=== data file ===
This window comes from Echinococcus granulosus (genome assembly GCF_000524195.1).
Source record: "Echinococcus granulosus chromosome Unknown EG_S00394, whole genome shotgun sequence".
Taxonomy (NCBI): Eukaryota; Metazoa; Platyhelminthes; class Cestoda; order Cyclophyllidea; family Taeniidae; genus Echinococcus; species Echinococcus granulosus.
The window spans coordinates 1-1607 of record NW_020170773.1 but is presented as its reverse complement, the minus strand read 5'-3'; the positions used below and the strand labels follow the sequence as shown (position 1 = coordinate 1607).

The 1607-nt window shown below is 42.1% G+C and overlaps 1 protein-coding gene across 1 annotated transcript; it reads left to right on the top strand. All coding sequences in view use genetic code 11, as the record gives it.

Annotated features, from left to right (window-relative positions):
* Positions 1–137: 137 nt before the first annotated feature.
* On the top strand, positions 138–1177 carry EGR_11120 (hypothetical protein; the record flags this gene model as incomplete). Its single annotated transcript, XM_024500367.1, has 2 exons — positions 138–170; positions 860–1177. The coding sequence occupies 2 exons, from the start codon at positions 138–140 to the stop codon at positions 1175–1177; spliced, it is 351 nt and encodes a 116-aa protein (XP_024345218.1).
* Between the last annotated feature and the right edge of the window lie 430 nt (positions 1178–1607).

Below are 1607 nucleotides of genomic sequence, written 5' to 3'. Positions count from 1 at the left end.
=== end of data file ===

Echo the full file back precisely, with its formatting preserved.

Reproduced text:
This window comes from Echinococcus granulosus (genome assembly GCF_000524195.1).
Source record: "Echinococcus granulosus chromosome Unknown EG_S00394, whole genome shotgun sequence".
Taxonomy (NCBI): Eukaryota; Metazoa; Platyhelminthes; class Cestoda; order Cyclophyllidea; family Taeniidae; genus Echinococcus; species Echinococcus granulosus.
The window spans coordinates 1-1607 of record NW_020170773.1 but is presented as its reverse complement, the minus strand read 5'-3'; the positions used below and the strand labels follow the sequence as shown (position 1 = coordinate 1607).

The 1607-nt window shown below is 42.1% G+C and overlaps 1 protein-coding gene across 1 annotated transcript; it reads left to right on the top strand. All coding sequences in view use genetic code 11, as the record gives it.

Annotated features, from left to right (window-relative positions):
* Positions 1–137: 137 nt before the first annotated feature.
* On the top strand, positions 138–1177 carry EGR_11120 (hypothetical protein; the record flags this gene model as incomplete). Its single annotated transcript, XM_024500367.1, has 2 exons — positions 138–170; positions 860–1177. The coding sequence occupies 2 exons, from the start codon at positions 138–140 to the stop codon at positions 1175–1177; spliced, it is 351 nt and encodes a 116-aa protein (XP_024345218.1).
* Between the last annotated feature and the right edge of the window lie 430 nt (positions 1178–1607).

Below are 1607 nucleotides of genomic sequence, written 5' to 3'. Positions count from 1 at the left end.